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The Essential Ellen Willis$
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Ellen Willis and Nona Willis Aronowitz

Print publication date: 2014

Print ISBN-13: 9780816681204

Published to Minnesota Scholarship Online: August 2015

DOI: 10.5749/minnesota/9780816681204.001.0001

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PRINTED FROM MINNESOTA SCHOLARSHIP ONLINE (www.minnesota.universitypressscholarship.com). (c) Copyright University of Minnesota Press, 2021. All Rights Reserved. An individual user may print out a PDF of a single chapter of a monograph in MNSO for personal use.date: 21 September 2021

The Drug War

The Drug War

Hell No, I Won’t Go

Chapter:
(p.292) The Drug War
Source:
The Essential Ellen Willis
Author(s):

Nona Willis Aronowitz

Publisher:
University of Minnesota Press
DOI:10.5749/minnesota/9780816681204.003.0029

This chapter comments on the U.S. government’s war against drugs. To many people, especially people of color, making war on drugs means not taking it anymore, defending their lives and their children against social rot. Yet in reality the drug war has nothing to do with making communities livable or creating a decent future for black kids. On the contrary, prohibition is directly responsible for the power of crack dealers to terrorize whole neighborhoods. This chapter considers the basic assumptions of the drug war: that drugs are our most urgent national problem; that a drug-free society is a valid social goal; that drug use is by definition drug abuse. It also discusses the snowballing campaign for a “drug-free workplace”—a euphemism for “drug-free workforce”—as the centerpiece of the cultural counterrevolution. Finally, it argues that taking illegal drugs is not intrinsically immoral or destructive, that the state has no right to prevent anyone from exploring different states of consciousness, and that drug prohibition causes many of the evils it purports to cure.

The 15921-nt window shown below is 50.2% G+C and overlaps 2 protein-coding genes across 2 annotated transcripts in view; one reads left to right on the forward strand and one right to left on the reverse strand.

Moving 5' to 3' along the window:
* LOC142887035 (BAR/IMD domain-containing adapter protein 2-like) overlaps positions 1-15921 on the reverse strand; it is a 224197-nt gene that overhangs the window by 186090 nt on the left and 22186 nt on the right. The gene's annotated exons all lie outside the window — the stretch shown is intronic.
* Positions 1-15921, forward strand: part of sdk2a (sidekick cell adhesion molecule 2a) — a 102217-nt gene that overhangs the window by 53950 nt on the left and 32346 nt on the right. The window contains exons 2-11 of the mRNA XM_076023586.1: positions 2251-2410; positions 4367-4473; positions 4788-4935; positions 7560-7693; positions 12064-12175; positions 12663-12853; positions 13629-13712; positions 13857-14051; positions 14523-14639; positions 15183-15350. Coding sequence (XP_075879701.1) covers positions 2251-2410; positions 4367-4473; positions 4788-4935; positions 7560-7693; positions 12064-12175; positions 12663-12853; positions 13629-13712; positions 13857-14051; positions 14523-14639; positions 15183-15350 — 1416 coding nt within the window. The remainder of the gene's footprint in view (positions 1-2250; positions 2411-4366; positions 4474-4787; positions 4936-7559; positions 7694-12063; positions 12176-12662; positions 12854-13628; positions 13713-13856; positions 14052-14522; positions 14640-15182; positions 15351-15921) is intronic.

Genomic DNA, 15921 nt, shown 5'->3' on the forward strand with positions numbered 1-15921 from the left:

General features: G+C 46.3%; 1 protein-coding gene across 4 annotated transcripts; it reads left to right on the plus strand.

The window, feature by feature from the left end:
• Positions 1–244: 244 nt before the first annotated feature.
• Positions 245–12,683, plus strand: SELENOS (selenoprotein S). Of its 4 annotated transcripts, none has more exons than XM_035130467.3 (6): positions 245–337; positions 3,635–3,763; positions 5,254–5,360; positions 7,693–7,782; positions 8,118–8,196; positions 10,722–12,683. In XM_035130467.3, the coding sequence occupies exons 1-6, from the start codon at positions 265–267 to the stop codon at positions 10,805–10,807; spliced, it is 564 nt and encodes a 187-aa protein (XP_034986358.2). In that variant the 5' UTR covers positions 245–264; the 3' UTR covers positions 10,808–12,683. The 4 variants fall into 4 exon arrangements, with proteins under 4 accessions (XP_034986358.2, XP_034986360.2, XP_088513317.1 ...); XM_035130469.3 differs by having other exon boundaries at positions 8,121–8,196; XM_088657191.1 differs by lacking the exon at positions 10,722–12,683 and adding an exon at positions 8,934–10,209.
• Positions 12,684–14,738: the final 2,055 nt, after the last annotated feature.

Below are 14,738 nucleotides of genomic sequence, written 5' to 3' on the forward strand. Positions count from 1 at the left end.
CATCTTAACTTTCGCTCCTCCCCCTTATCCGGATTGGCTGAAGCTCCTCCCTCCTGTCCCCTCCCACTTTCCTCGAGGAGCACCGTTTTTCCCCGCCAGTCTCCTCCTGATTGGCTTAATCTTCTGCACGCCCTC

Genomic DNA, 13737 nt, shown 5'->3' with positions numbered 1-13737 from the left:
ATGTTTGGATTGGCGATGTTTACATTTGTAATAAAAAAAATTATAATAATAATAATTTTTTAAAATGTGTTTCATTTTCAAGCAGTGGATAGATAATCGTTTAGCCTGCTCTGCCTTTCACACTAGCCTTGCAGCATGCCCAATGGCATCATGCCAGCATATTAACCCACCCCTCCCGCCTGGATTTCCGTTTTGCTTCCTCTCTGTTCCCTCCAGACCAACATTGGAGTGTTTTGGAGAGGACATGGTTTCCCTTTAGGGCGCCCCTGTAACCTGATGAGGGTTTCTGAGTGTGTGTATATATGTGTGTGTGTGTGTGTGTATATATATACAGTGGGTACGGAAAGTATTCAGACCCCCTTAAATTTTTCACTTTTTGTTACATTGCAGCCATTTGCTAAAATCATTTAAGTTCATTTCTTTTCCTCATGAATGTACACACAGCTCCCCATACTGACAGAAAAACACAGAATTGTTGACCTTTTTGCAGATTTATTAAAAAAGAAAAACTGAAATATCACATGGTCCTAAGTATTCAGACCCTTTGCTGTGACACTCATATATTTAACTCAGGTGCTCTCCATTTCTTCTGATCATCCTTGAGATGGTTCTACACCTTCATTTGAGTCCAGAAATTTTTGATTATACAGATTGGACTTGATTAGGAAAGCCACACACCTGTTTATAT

Keywords:   drug war, drug use, drug abuse, illegal drugs, drug prohibition, drug-free workplace, cultural counterrevolution

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